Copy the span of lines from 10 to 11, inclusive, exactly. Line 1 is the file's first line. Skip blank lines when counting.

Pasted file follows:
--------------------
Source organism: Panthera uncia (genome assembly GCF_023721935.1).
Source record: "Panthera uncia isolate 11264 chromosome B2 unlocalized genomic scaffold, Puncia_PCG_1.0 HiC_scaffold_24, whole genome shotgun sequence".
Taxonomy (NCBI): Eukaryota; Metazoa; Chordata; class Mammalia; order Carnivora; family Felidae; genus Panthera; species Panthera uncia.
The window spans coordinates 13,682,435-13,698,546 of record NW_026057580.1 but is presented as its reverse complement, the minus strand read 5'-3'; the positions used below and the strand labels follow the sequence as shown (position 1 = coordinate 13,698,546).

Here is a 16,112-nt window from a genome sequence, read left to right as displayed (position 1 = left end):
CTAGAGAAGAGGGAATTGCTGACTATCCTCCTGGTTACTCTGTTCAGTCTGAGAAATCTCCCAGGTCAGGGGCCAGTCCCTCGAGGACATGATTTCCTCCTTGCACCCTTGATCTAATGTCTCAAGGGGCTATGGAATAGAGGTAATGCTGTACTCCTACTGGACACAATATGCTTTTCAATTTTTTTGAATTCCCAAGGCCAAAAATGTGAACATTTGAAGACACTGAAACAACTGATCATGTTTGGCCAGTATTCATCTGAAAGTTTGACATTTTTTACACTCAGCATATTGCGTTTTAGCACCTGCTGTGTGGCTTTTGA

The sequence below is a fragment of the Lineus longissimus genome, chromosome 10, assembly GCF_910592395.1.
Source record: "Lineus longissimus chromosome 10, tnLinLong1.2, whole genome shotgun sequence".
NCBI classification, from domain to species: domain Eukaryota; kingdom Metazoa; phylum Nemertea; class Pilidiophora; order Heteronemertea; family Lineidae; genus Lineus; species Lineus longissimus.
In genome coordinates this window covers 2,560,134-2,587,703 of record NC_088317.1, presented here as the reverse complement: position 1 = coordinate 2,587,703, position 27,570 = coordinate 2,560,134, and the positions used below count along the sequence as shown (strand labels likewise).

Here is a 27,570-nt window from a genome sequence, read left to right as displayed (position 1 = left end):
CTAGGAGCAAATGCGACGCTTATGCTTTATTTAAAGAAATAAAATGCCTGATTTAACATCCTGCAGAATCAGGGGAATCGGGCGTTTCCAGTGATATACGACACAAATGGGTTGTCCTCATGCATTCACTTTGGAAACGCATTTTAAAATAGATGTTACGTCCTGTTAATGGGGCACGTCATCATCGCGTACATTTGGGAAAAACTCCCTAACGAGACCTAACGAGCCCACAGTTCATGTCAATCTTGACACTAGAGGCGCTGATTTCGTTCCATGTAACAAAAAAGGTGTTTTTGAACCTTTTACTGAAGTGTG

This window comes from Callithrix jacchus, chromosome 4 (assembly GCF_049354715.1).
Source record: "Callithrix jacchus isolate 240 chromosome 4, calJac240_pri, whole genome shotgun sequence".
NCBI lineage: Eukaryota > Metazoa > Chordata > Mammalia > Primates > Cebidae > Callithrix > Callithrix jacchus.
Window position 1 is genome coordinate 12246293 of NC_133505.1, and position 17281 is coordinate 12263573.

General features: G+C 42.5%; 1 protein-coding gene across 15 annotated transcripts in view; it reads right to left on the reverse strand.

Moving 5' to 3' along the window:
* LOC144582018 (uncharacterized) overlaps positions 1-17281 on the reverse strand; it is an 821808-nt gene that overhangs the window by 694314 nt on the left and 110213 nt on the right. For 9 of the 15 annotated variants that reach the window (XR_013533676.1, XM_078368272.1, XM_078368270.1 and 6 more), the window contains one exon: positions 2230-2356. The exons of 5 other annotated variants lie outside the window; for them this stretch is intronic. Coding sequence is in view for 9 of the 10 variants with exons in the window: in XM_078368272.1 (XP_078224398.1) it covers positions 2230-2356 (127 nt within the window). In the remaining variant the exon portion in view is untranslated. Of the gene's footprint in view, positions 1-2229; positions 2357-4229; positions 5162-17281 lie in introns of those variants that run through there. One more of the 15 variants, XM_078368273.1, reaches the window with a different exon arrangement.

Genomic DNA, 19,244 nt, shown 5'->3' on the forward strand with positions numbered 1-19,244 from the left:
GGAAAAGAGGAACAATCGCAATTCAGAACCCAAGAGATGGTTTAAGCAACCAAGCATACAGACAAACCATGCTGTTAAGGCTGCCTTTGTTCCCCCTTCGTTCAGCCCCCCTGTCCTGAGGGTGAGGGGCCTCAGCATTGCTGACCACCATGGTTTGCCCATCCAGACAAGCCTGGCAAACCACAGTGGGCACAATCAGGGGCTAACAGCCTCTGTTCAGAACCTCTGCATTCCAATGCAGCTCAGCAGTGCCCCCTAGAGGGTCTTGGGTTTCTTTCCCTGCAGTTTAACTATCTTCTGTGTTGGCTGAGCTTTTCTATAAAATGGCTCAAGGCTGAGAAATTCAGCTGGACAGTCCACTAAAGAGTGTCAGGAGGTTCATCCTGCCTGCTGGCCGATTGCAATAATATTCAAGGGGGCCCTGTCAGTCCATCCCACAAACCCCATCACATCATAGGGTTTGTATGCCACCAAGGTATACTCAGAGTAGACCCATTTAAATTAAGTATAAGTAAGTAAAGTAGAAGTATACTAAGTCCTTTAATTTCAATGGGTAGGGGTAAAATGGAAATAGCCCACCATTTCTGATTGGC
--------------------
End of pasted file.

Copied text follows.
In genome coordinates this window covers 2,560,134-2,587,703 of record NC_088317.1, presented here as the reverse complement: position 1 = coordinate 2,587,703, position 27,570 = coordinate 2,560,134, and the positions used below count along the sequence as shown (strand labels likewise).

Here is a 27,570-nt window from a genome sequence, read left to right as displayed (position 1 = left end):